Case of 2 Canadian Mob Suspects Murdered in Mexico Just Keeps Getting Weirder

MEXICO CITY — Two Canadians were gunned down at a resort on Mexico’s famed Yucatan Peninsula last week in what seemed like another instance of rising violence affecting tourists along the Caribbean beaches of the state of Quintana Roo.

But the case quickly took an odd turn when local authorities claimed the victims were actually connected to organized crime, and then arrested an alleged Mexican kidnapper and a Canadian woman on Tuesday who they said set the two men up to be murdered.

The attack took place at the Hotel Xcaret south of Playa del Carmen on January 21. A group of ten Canadians were vacationing at the resort, including Robert James Dinh, also known as Cong Dinh, and Thomas Cheruka, both aged 34. While at the expansive seaside hotel, the two men were approached by a man in a jumpsuit who unloaded his handgun. Dinh and Cheruka were both rushed to the hospital, where they were pronounced dead. A third woman who was with the group of Canadians was also injured, but survived.

“The investigations indicate that this attack was motivated by debts that arose from transnational illegal activities that the victims participated in,” said Quintana Roo State Prosecutor Óscar Montes de Oca at a news conference. “The information is that they were involved in weapons and drug trafficking, among other crimes.”

Little is known about Dinh and Cheruka, but Canadian media reported that both may have been connected to Vietnamese organized crime groups operating in Canada. In 2019, Canadian authorities offered a $50,000 reward for information leading to the arrest of Dinh and alleged that he had helped launder millions of drug dollars. Cheruka was charged in Toronto in June 2015 as part of a police operation that targeted cocaine, marijuana and MDMA sales.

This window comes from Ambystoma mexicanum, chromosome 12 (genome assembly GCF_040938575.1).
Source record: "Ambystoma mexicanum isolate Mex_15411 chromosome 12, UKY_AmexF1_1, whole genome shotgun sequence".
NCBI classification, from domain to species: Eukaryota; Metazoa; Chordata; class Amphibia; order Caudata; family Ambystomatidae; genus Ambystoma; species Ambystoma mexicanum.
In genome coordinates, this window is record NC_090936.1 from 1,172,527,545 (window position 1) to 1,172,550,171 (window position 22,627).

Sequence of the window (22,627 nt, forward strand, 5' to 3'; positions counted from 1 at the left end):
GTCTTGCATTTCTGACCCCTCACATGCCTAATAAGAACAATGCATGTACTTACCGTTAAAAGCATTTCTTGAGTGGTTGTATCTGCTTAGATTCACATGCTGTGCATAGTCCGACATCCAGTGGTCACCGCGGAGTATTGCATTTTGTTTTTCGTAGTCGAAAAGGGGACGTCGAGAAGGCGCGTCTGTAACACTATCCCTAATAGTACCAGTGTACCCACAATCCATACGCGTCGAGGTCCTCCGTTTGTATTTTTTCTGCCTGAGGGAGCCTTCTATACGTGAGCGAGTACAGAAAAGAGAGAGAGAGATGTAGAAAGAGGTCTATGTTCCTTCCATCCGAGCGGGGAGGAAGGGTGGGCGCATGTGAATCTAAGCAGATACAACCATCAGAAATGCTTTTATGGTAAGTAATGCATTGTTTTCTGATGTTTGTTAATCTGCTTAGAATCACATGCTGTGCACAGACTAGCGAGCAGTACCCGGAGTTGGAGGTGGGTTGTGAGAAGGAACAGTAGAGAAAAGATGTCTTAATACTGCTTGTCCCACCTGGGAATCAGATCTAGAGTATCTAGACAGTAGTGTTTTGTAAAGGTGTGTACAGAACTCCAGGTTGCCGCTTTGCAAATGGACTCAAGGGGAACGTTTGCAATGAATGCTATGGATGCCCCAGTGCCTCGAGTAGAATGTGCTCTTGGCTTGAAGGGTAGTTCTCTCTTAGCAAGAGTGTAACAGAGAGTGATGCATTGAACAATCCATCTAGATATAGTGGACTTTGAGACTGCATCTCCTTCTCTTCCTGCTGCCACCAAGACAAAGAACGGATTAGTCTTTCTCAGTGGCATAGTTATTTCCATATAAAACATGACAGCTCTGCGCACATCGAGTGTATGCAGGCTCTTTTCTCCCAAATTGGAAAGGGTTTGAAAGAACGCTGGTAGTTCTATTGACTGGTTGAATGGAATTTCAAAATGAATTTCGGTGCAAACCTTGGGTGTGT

Montes de Oca also announced the arrest of two people related to the murders, a Mexican man who reportedly had a history of kidnapping and had been hired to carry out the murder, and a Canadian woman who had been traveling with Dinh and Cheruka. Only their first names were released. The prosecutor said that while the woman “cared for the children” of the victims, she'd also provided information to the killers on the group’s activities.

The kidnapper had planned the hit, according to Montes de Oca, but not without problems. The official claimed that a first group of hitmen contracted to murder the Canadians in January decided to bail on the murders because of the security presence at the hotel. He then allegedly contracted a second assassin who flew from Mexico City to carry out the hit.

The alleged gunman has been identified by Mexican media as a known criminal who goes by the pseudonym “El Sureño”—The Southerner. El Sureño remains on the lam, along with an alleged accomplice who provided him with the murder weapon.

The murders of the two Canadians came after a series of violent incidents affecting tourists in the popular travel destination known as the Riviera Maya, a ribbon of beaches unfurling from Cancun south to Tulum. A travel blogger from California and a German citizen were killed during a shootout at a restaurant in Tulum in October. Two weeks later, 15 gunmen wearing ski masks rolled up via boat to a Cancun beach to confront rival drug dealers, causing hundreds of vacationers to flee indoors to the nearby hotel.

On Tuesday, the Argentine manager of a beach club in Playa del Carmen was killed by two men who entered the club and shot him in the bathroom. Montes de Oca told local media that a local gang, Los Pelones, was suspected in the murder.

The same day, the U.S. Embassy in Mexico warned visitors to the region to “exercise increased caution” in Quintana Roo. “Criminal activity and violence may occur throughout the state, including areas frequented” by U.S. tourists, the alert read.


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